Greetings from Washington D.C.
I am surrounded here by a group of inspiring conservationists at my conference - my fellow Audubon TogetherGreen Fellows. (For information on the program, see http://www.togethergreen.org/people/FellowsMore.aspx. You can learn more about my cohort at http://www.togethergreen.org/people/fellowsArchive.aspx - the 2010 class.)
Outside the National Museum of the American Indian where we are meeting, the Occupy D.C. protests are getting more unruly and the police are becoming less tolerant. Over 12,000 people attended the protests on Sunday about the Keystone XL pipeline, joined by a lot of anti-fracking activists.
I learned yesterday that of the $290 billion in philanthropy in America last year, more than half came from the middle class, working class, and poor people. About 70% of households contribute tot 5 to 10 organizations per year. The median amount contributed per household is $1300 to $2000 per year. [Source: www.givingusa.org] Only 5% comes from corporations. Bequests led to 7% of the donated money; in other words, dead people donated more than the rich corporations! Will we ever be able to redistribute the wealth when poor people donate more of their money as a percentage of their income than the rich?
The docent at the museum gave us a wonderful tour and we had a rather emotional conversation about the ongoing misconceptions (and ignorance) about native peoples, the distortions of history that many of us have been taught, and the ongoing impact of discrimination and flawed policy on the lives of native peoples today -- so many examples of social and environmental justice. I can't even begin to do the stories justice in trying to retell them. The docent, probably in his early 30's, spoke honestly about his anger that people in his country from previous generations had done what they did - essentially genocide - and how difficult it can be to have no one alive to direct this anger at. So instead, he has devoted his life to trying to educate the public, show the multiple "truths" about history (he had a great example of how native people view Presidents Lincoln and Nixon differently than whites), and dispel stereotypes.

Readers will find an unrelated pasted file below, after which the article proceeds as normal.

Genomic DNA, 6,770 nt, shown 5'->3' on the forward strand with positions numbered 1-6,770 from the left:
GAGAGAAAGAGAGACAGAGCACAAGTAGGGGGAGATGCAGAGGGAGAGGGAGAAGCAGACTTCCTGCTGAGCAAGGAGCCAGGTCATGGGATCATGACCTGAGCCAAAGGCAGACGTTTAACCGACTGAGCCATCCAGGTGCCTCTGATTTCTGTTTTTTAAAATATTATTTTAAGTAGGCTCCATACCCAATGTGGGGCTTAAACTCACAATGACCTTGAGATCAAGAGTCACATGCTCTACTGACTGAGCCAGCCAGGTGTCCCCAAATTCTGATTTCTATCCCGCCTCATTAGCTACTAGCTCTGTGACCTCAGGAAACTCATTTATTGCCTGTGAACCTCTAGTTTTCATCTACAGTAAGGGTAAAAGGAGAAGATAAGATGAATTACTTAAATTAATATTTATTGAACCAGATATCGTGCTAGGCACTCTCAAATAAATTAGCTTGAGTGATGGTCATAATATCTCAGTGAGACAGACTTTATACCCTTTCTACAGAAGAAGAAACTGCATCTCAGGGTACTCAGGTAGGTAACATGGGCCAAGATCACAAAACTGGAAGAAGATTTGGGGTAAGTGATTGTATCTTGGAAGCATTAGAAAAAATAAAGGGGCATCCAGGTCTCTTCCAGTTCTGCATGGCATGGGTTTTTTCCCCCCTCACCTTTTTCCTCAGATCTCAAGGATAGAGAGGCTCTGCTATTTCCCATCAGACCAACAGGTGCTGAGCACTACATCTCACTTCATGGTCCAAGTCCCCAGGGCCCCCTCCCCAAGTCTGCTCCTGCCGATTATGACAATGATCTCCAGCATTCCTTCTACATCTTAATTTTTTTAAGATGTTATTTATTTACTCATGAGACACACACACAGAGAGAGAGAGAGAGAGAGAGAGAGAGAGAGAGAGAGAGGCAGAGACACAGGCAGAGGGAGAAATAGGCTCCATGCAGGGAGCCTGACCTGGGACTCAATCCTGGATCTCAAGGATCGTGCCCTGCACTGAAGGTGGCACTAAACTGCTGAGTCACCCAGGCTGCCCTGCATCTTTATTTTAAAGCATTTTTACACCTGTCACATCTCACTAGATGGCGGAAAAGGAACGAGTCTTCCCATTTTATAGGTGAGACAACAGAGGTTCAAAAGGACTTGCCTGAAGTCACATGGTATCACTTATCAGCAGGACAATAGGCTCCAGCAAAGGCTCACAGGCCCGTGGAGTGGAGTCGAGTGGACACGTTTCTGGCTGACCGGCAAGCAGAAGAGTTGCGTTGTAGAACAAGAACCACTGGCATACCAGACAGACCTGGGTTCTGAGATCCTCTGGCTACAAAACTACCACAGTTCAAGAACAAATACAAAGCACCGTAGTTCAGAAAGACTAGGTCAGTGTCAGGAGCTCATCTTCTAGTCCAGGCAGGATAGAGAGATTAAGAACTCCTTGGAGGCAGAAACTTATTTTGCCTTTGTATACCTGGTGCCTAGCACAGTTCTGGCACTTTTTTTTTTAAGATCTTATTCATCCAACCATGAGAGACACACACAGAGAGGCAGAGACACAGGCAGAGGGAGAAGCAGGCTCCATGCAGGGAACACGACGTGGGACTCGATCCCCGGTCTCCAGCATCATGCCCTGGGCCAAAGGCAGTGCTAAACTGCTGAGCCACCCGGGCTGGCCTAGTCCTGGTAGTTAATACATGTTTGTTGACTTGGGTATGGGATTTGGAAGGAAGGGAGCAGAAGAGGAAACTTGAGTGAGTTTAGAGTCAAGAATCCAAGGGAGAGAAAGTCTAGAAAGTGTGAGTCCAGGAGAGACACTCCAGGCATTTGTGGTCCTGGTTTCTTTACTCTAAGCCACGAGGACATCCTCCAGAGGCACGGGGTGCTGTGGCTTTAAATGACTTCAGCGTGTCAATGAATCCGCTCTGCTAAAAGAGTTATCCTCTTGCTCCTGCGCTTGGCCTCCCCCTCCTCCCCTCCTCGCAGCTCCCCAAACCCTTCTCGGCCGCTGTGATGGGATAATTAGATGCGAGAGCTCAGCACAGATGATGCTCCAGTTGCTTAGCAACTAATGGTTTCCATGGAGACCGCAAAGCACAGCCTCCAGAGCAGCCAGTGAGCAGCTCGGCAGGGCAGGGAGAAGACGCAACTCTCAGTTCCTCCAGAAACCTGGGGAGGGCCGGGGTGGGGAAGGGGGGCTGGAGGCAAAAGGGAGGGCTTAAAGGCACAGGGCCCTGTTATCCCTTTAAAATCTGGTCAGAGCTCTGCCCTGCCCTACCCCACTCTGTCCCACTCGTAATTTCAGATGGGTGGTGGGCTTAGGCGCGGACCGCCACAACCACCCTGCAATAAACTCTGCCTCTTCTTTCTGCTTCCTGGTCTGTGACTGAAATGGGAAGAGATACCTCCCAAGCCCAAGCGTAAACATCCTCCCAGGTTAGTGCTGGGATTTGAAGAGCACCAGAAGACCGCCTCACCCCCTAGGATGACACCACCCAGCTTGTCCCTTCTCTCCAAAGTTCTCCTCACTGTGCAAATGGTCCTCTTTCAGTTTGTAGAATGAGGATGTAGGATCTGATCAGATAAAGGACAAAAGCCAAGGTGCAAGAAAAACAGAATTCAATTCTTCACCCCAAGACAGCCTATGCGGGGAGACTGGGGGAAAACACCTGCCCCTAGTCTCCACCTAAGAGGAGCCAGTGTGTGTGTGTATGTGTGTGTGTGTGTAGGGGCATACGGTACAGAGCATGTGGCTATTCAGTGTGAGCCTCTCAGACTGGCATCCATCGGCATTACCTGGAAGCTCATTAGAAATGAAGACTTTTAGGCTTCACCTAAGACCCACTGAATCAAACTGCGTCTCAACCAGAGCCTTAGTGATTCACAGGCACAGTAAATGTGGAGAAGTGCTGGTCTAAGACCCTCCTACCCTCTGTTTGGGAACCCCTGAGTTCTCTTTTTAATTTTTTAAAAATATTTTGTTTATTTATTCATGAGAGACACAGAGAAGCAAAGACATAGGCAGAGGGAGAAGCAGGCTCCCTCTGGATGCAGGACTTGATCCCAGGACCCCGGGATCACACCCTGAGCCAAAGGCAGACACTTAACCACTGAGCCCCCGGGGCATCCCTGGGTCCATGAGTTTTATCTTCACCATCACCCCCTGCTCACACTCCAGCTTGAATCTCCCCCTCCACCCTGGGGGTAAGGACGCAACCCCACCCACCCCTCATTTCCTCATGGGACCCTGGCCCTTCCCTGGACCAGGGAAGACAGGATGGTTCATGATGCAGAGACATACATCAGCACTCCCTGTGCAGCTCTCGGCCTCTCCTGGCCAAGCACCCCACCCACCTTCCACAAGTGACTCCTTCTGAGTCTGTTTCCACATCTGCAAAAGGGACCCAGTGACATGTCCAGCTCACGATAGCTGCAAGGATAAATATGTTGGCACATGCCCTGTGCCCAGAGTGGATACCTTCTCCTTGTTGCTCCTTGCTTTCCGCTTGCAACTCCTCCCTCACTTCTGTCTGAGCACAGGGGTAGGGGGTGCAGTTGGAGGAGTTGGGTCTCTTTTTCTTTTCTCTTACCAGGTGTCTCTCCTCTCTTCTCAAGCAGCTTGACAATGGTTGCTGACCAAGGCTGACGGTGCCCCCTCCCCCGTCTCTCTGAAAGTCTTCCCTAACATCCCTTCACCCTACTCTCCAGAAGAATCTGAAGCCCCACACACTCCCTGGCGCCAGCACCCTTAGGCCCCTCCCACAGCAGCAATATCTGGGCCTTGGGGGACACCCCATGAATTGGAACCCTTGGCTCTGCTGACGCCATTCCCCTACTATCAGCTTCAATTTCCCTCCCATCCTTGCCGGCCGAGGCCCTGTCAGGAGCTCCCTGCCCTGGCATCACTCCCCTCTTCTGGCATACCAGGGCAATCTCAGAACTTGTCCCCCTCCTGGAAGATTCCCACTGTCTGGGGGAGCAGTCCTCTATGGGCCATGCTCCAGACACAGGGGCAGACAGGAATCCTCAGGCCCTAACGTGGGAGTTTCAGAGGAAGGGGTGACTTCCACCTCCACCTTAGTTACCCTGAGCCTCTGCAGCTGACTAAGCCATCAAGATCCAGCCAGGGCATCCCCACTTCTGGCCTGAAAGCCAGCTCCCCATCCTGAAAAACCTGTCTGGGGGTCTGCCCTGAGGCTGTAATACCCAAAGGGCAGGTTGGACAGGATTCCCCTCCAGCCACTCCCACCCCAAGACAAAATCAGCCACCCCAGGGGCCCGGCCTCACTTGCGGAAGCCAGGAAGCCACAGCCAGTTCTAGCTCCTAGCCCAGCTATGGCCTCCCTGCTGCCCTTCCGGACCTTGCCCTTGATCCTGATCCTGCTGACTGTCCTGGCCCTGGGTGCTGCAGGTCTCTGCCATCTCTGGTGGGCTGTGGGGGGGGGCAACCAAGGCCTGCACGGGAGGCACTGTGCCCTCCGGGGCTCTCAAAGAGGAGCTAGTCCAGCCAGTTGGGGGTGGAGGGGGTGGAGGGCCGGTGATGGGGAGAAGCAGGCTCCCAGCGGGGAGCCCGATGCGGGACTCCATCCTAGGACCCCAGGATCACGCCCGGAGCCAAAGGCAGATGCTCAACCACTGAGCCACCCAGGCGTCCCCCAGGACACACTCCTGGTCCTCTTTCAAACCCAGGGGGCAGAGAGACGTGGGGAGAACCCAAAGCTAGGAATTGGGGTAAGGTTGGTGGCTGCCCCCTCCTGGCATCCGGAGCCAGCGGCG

I was part of wonderful discussion late into the night about the impact that these current activist movements will have (if any), how they compare to the civil rights movements and anti-war protests in the 1960's and 70's, and whether or not large conservation groups have also been bought out by corporate America. One in our group has been a National Geographic photographer documenting impact on wildlife and landscapes across the globe. He has documentation that despite all the environmental efforts since 1970, things are not improving overall. We had a long discussion about whether sustainable development, or balance, are even possible given the ever-growing population.
From the news this week:
There are reports that the earthquakes in Oklahoma may be a result of fracking operations there, similar to claims that have come from Texas. The state also was hit by tornadoes yesterday, after record-breaking heat this summer.
The National Climatic Data Center reports that Hurricane Irene killed 45 people and caused at least $7 billion in damage. Tropical Storm Lee killed 13 and lead to at least $1 billion in damage. This makes 2011 quite a costly and deadly year for hurricanes and tropical storms, the 7th busiest for named storms since record-keeping began in 1851. And this added to the fact that by June that we had the record for extreme weather events.
The droughts in Texas continue.
Just a freak year? Or part of a "new normal"?
Things are not looking good for the upcoming U.N. climate negotiations (COP17):
One difference that came up in our late night conversation is that in the late 1960's, people protested to save their lives (they had a draft card and didn't want to go to Vietnam). Paul Ehrlich's book "The Population Bomb" had come out warning about the perilous impact of growing population back then, but many didn't believe they would live long enough to see that doom and gloom if they went to war. Not surprisingly, if you are from that generation, you look at the Occupy Movement a bit differently than young people today since you, my students, haven't seen major activist movements and have grown up in calmer times.
I don't have the answers, but hope that we can continue to ponder these issues and collectively discuss our options for the future. I would love to hear your thoughts on some of these issues.